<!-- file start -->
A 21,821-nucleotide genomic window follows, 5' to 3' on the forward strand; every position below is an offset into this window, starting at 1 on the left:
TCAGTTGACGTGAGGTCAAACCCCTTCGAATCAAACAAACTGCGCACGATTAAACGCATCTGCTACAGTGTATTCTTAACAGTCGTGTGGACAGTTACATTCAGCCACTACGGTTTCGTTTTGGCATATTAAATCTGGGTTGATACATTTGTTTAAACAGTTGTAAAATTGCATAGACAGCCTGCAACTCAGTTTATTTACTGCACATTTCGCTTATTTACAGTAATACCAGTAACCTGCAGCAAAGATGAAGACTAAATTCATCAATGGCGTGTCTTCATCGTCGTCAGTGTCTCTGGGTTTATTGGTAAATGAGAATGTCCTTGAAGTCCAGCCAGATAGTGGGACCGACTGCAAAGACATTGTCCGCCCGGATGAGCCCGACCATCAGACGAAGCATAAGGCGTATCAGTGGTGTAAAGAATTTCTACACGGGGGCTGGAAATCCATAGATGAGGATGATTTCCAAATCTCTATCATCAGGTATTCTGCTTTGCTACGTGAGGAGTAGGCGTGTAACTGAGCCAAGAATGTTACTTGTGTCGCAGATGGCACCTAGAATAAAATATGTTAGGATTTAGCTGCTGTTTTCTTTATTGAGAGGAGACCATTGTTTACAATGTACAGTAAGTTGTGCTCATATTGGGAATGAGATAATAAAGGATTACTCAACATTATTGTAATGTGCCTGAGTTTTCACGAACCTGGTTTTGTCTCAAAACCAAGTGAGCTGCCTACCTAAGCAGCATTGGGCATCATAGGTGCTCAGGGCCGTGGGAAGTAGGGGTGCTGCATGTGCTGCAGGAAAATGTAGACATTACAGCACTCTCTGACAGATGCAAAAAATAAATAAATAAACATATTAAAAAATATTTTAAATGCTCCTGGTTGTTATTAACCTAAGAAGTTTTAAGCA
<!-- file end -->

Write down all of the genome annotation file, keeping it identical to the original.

A 21,821-nucleotide genomic window follows, 5' to 3' on the forward strand; every position below is an offset into this window, starting at 1 on the left:
TCAGTTGACGTGAGGTCAAACCCCTTCGAATCAAACAAACTGCGCACGATTAAACGCATCTGCTACAGTGTATTCTTAACAGTCGTGTGGACAGTTACATTCAGCCACTACGGTTTCGTTTTGGCATATTAAATCTGGGTTGATACATTTGTTTAAACAGTTGTAAAATTGCATAGACAGCCTGCAACTCAGTTTATTTACTGCACATTTCGCTTATTTACAGTAATACCAGTAACCTGCAGCAAAGATGAAGACTAAATTCATCAATGGCGTGTCTTCATCGTCGTCAGTGTCTCTGGGTTTATTGGTAAATGAGAATGTCCTTGAAGTCCAGCCAGATAGTGGGACCGACTGCAAAGACATTGTCCGCCCGGATGAGCCCGACCATCAGACGAAGCATAAGGCGTATCAGTGGTGTAAAGAATTTCTACACGGGGGCTGGAAATCCATAGATGAGGATGATTTCCAAATCTCTATCATCAGGTATTCTGCTTTGCTACGTGAGGAGTAGGCGTGTAACTGAGCCAAGAATGTTACTTGTGTCGCAGATGGCACCTAGAATAAAATATGTTAGGATTTAGCTGCTGTTTTCTTTATTGAGAGGAGACCATTGTTTACAATGTACAGTAAGTTGTGCTCATATTGGGAATGAGATAATAAAGGATTACTCAACATTATTGTAATGTGCCTGAGTTTTCACGAACCTGGTTTTGTCTCAAAACCAAGTGAGCTGCCTACCTAAGCAGCATTGGGCATCATAGGTGCTCAGGGCCGTGGGAAGTAGGGGTGCTGCATGTGCTGCAGGAAAATGTAGACATTACAGCACTCTCTGACAGATGCAAAAAATAAATAAATAAACATATTAAAAAATATTTTAAATGCTCCTGGTTGTTATTAACCTAAGAAGTTTTAAGCA